Television is everywhere these days. More channels to distribute it, more screens for watching it, more formats and many more programs to choose among. This abundance is remarkable. About 15 years ago, FX’s John Landgraf started keeping track of how many scripted series launch each calendar year in the U.S. By 2016 we were up to 455 new scripted series, and from Landgraf’s data it seems we are on track to break 500 this year. Most new scripted series from the big networks have at least 13 episodes since that is the minimum needed to get sales traction in the international and SVOD markets, and even the new series created for the streaming video markets tend to have at least eight to ten episodes. So there is an abundant supply of new scripted TV series for viewers to parse. Indeed, amidst so much fragmentation, discovery and sampling can be a challenge.
Traditionally, the fall premiere season was the solution to this problem. The big broadcast networks launched their new shows starting each September with lots of promotion and fanfare. Having carefully tested their pilots, the networks compared each program’s early Nielsen ratings to the internal estimates derived from their pilot testing. Sometimes they made very quick decisions about which series to kill and which to keep. The fall premiere Season was the proving ground that determined the fate of each new series. This cycle felt like a natural extension of the seasonal rhythms of life. As the weather turned cooler and the kids went back to school, people started spending more time indoors with most everybody turning their attention to the new shows. The proverbial office “water cooler” was the site for trading word-of-mouth reviews and tips on which new shows were good. And of course the entertainment press played its part — with everyone from the New York Times to Entertainment Tonight contributing to the buzz and reinforcing the annual rhythms and rituals of the fall premiere season.
So what’s wrong with this picture?
The fall premiere season started losing some relevance with the rise of the cable networks 30 years ago. These then-upstarts found it was difficult to compete with the promotional firepower of the broadcast networks, so they used a counter-programming strategy, releasing their new series in the summer when the broadcasters were mostly showing reruns. This practice started nibbling away at the primacy of the fall premiere season. The rise of social media further eroded the centrality of the fall premiere season by accelerating the importance of word of mouth as a means of new program discovery. Networks became more patient and less prone to cancel new programs since, in many cases, offbeat or niche programs built audiences more slowly but more broadly through mediated word of mouth. And with time-shifting technologies and VOD, viewers could take longer to find the new programs that they liked. Today, the typical new scripted show only captures 50% of its premiere episode audience in its first live presentation; the rest of the audience shows up later. A weak Nielsen rating at opening is not necessarily a death knell for a new program, and social media conversations about new programs happen year-round, not just in the Fall.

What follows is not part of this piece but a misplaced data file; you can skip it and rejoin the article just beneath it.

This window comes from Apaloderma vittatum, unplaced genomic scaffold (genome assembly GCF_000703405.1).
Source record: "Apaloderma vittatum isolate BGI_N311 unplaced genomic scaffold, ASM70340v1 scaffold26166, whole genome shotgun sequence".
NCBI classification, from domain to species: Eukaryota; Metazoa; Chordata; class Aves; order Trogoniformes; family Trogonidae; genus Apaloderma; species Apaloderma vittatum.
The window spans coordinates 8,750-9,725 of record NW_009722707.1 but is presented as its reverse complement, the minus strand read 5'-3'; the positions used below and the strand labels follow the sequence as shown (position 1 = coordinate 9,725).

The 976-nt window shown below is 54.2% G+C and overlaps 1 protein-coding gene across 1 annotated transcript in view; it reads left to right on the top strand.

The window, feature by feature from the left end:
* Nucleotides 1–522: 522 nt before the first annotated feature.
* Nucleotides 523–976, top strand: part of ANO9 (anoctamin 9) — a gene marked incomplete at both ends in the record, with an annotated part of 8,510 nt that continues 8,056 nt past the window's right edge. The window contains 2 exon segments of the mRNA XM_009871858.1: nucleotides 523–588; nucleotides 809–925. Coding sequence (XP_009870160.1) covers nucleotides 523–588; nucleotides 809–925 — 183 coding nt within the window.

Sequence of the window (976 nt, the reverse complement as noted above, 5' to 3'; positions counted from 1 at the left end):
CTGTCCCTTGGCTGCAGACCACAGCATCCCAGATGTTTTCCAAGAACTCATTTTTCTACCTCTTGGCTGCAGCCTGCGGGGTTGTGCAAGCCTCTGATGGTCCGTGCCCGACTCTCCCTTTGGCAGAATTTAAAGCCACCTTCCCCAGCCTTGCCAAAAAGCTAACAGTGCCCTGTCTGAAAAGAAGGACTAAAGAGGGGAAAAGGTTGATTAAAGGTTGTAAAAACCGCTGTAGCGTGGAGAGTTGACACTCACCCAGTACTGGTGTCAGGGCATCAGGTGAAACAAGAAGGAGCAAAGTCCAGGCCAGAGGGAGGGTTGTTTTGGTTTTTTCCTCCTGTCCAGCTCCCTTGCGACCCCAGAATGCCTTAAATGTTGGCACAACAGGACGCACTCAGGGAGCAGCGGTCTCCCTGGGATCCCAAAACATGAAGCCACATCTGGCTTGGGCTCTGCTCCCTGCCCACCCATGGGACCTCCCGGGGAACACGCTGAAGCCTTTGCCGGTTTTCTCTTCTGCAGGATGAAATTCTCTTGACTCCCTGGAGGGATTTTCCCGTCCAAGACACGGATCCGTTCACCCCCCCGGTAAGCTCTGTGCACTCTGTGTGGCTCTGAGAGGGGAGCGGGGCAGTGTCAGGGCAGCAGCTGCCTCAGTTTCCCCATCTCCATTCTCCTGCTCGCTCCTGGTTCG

The primacy of the fall premiere season took another substantial hit when Neflix started the practice of releasing its new internet-distributed shows (known in the biz as OTT or “over the top”) by putting out all episodes at once. If the show caught on, it became its own cultural phenomenon – its own grist for water cooler (and social media) chatter.
So is the fall premiere season now just a relic of a bygone age? I would not say so. It still is the main way for the broadcast networks to unveil their new scripted shows to their still very substantial audiences. What’s more, the cable networks that once launched their new programs off-cycle have increasingly shifted toward direct competition with the broadcast networks for a share of the public’s attention during the season. And there is little evidence that the viewing public has lost interest in the new shows launched in the fall. Indeed, insiders at the broadcast networks who track awareness of the new shows coming out report that interest in this fall’s crop of new shows remains as high as ever.
On the advertising side, both broadcast and cable networks continue to sell most of their premium ad inventories in the spring upfront markets that are built around the releases in the fall. While some industry analysts have argued that the rise of addressable TV advertising, driven by complex internet-like data integrations, will eventually destroy the upfront ad sales model, it certainly hasn’t happened yet. Despite many dire prognostications, conventional advertising sales in the 2017 upfront market were reported to be very strong. This is noteworthy because the 2017 upfront market included, for the first time, significant offerings of data-based targeted ad inventory that did not conform to the standard age/sex demo guarantees of the conventional upfront. Back in March, NBCU declared its intention to write $1 billion in targeted ad business in 2017. In May three large networks (Turner, Viacom and Fox) announced Open AP to bring a degree of scale and standardization to the data-based targeted advertising inventory they planned to bring to market. All of these companies reported robust sales of their data-based offerings during the upfronts, but none reported softness of their conventional ad sales offerings. This suggests that the new model is not yet cannibalizing the old model – that change to the upfront will come more slowly than some expect.
Bottom line: Even though we have more diverse models for releasing and supporting new TV shows, the fall premiere season remains an important event in the TV industry’s calendar and in the public’s efforts to discover, sample and talk about those new shows.
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